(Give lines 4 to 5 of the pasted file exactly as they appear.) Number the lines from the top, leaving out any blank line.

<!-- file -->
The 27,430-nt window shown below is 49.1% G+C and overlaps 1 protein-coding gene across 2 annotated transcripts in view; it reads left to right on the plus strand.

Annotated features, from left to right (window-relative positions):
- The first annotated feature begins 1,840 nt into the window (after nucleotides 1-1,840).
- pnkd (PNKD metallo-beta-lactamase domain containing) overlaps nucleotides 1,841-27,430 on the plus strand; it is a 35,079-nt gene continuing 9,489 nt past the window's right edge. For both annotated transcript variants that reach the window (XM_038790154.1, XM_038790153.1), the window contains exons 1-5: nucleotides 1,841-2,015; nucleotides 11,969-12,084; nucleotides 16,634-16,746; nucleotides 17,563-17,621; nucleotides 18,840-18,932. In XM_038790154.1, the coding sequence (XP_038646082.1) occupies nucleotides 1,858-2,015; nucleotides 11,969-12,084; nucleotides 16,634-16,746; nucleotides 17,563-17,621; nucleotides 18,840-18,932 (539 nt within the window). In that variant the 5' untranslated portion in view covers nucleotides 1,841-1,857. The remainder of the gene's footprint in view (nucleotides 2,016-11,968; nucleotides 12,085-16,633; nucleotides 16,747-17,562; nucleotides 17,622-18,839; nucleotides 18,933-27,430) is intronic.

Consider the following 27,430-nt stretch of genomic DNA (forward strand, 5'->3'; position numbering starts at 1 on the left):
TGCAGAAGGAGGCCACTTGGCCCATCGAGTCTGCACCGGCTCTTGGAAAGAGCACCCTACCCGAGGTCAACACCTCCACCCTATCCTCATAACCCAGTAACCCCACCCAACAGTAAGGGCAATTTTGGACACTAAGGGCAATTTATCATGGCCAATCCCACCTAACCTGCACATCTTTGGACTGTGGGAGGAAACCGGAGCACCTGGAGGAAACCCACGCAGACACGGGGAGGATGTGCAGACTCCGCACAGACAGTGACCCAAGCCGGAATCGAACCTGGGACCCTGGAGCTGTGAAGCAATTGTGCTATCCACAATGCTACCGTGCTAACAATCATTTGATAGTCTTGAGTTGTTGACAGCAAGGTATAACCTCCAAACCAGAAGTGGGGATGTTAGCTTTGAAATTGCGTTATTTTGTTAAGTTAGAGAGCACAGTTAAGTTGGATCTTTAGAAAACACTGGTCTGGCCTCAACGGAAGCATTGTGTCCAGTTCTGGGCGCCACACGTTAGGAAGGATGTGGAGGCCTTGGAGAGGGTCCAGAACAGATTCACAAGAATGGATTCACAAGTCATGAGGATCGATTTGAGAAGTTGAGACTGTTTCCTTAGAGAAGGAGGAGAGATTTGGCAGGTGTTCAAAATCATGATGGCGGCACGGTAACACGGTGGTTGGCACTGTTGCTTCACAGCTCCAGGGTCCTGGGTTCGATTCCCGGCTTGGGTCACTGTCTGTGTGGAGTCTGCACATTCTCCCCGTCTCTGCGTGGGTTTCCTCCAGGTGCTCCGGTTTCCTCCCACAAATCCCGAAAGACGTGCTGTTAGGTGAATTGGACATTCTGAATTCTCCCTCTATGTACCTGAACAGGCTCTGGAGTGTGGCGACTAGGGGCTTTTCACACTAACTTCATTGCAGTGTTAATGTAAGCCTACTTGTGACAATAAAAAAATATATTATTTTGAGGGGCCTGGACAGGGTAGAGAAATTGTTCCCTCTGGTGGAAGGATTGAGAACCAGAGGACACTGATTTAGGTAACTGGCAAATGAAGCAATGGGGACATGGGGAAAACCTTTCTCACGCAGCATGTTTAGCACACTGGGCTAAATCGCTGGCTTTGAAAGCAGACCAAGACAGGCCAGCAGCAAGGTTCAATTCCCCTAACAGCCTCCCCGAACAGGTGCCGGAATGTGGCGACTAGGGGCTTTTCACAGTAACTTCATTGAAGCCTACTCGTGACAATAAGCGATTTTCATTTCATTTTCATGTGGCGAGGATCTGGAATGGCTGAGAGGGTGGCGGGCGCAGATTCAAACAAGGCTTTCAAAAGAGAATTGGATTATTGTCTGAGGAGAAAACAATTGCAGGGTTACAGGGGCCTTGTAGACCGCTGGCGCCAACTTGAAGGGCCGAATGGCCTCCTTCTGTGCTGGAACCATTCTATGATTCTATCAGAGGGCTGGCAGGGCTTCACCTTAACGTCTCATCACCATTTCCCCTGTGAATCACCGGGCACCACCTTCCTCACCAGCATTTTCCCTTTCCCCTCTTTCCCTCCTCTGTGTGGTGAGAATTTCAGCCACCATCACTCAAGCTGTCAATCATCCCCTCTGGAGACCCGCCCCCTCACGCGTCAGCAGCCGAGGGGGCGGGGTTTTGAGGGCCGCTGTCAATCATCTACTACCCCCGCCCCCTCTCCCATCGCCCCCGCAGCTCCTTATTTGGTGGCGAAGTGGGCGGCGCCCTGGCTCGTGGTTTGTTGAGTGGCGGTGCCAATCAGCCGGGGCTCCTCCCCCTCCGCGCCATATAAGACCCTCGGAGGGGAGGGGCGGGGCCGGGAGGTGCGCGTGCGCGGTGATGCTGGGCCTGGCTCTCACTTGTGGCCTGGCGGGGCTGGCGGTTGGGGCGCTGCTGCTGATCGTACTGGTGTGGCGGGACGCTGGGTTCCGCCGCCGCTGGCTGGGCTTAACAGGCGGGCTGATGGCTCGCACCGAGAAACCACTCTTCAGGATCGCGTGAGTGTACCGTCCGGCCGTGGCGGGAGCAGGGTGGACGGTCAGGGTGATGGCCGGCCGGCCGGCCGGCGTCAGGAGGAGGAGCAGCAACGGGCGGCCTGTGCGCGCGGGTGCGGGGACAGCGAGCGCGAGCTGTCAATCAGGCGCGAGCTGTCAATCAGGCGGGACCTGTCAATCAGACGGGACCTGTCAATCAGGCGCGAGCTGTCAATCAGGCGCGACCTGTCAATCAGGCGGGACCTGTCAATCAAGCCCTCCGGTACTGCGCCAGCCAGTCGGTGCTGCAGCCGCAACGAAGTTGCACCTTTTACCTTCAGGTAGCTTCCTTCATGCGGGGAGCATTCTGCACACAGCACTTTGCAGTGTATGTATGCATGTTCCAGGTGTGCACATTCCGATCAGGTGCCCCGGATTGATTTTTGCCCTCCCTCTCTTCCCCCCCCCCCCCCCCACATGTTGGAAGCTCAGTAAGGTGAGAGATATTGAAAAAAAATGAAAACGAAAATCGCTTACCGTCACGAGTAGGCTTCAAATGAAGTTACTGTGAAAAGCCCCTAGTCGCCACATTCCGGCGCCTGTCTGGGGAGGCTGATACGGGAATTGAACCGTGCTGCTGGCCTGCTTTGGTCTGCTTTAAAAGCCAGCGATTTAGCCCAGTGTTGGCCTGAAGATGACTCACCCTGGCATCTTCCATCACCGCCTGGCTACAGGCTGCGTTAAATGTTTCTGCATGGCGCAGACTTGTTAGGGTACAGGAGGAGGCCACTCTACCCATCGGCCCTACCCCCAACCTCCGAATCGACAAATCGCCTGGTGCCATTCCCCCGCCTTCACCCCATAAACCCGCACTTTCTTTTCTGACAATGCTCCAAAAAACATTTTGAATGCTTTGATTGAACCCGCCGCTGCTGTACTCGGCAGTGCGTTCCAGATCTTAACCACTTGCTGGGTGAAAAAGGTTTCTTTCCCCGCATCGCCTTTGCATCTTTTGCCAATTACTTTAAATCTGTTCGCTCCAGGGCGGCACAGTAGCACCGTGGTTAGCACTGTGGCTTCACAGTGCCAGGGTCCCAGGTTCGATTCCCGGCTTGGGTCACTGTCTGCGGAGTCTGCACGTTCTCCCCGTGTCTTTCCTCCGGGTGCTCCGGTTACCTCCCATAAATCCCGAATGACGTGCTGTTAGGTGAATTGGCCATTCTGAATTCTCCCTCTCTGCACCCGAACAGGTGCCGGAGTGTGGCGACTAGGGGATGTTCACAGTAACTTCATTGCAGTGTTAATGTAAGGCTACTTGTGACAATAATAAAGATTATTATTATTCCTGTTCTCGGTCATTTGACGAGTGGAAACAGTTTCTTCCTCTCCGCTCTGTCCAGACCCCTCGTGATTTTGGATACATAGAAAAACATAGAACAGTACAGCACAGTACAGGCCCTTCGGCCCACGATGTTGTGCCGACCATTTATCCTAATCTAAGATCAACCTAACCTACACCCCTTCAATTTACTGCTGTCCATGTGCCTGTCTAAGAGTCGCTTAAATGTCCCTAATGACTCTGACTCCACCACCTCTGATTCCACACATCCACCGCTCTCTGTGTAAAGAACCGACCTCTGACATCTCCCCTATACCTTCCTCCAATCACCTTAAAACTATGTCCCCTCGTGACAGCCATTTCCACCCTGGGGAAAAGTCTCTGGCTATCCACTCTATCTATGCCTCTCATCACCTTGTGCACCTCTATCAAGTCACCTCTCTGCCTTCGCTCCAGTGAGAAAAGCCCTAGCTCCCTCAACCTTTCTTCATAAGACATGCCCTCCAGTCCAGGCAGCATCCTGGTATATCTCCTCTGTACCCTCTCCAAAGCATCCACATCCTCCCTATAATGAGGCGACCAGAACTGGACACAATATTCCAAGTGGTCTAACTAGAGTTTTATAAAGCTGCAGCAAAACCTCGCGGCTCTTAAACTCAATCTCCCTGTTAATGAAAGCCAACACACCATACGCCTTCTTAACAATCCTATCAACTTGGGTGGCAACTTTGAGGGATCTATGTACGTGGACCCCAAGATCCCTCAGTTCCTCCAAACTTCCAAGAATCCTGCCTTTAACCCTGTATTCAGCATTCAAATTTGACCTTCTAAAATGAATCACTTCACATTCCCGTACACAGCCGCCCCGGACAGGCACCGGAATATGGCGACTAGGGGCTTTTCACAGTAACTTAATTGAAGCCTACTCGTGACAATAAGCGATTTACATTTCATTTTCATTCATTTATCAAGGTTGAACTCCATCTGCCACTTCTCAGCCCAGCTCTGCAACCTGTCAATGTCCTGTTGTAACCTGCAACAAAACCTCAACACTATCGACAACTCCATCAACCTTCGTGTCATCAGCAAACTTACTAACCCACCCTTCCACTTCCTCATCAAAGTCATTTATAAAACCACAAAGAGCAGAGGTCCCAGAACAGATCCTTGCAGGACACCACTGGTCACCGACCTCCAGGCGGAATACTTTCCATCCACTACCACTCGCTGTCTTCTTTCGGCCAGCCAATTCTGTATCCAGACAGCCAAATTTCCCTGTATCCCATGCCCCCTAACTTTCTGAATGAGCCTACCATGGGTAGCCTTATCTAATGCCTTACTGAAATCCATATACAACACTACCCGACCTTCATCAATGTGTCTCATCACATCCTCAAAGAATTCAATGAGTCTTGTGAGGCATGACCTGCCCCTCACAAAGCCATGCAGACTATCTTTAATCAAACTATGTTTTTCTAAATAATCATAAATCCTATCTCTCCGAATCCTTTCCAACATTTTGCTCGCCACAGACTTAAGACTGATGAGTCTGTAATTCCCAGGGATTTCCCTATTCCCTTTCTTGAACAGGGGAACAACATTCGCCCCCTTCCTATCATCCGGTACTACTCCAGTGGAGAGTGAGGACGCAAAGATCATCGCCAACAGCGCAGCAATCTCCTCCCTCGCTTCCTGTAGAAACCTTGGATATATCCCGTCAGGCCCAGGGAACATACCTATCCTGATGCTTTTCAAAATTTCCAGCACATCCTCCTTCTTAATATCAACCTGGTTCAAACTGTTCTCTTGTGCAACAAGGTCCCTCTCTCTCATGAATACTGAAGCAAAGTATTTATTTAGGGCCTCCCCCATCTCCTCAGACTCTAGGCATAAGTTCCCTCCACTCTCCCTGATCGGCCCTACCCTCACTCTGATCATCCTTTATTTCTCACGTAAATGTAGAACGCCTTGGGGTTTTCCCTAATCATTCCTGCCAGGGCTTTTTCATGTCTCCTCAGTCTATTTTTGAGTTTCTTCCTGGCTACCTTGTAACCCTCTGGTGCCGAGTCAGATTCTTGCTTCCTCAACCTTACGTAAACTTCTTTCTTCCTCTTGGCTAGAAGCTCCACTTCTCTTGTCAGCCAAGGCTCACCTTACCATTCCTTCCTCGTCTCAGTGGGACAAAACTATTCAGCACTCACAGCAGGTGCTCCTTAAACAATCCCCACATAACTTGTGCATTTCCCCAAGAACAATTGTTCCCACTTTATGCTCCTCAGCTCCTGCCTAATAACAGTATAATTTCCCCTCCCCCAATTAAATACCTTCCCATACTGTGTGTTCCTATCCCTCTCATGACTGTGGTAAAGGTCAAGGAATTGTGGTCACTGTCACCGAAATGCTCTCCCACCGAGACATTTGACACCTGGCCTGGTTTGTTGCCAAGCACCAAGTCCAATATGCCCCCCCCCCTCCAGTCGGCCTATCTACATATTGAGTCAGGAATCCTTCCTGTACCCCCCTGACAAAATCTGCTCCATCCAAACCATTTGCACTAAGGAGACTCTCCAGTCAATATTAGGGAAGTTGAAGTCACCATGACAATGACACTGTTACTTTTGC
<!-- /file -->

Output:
- pnkd (PNKD metallo-beta-lactamase domain containing) overlaps nucleotides 1,841-27,430 on the plus strand; it is a 35,079-nt gene continuing 9,489 nt past the window's right edge. For both annotated transcript variants that reach the window (XM_038790154.1, XM_038790153.1), the window contains exons 1-5: nucleotides 1,841-2,015; nucleotides 11,969-12,084; nucleotides 16,634-16,746; nucleotides 17,563-17,621; nucleotides 18,840-18,932. In XM_038790154.1, the coding sequence (XP_038646082.1) occupies nucleotides 1,858-2,015; nucleotides 11,969-12,084; nucleotides 16,634-16,746; nucleotides 17,563-17,621; nucleotides 18,840-18,932 (539 nt within the window). In that variant the 5' untranslated portion in view covers nucleotides 1,841-1,857. The remainder of the gene's footprint in view (nucleotides 2,016-11,968; nucleotides 12,085-16,633; nucleotides 16,747-17,562; nucleotides 17,622-18,839; nucleotides 18,933-27,430) is intronic.

Consider the following 27,430-nt stretch of genomic DNA (forward strand, 5'->3'; position numbering starts at 1 on the left):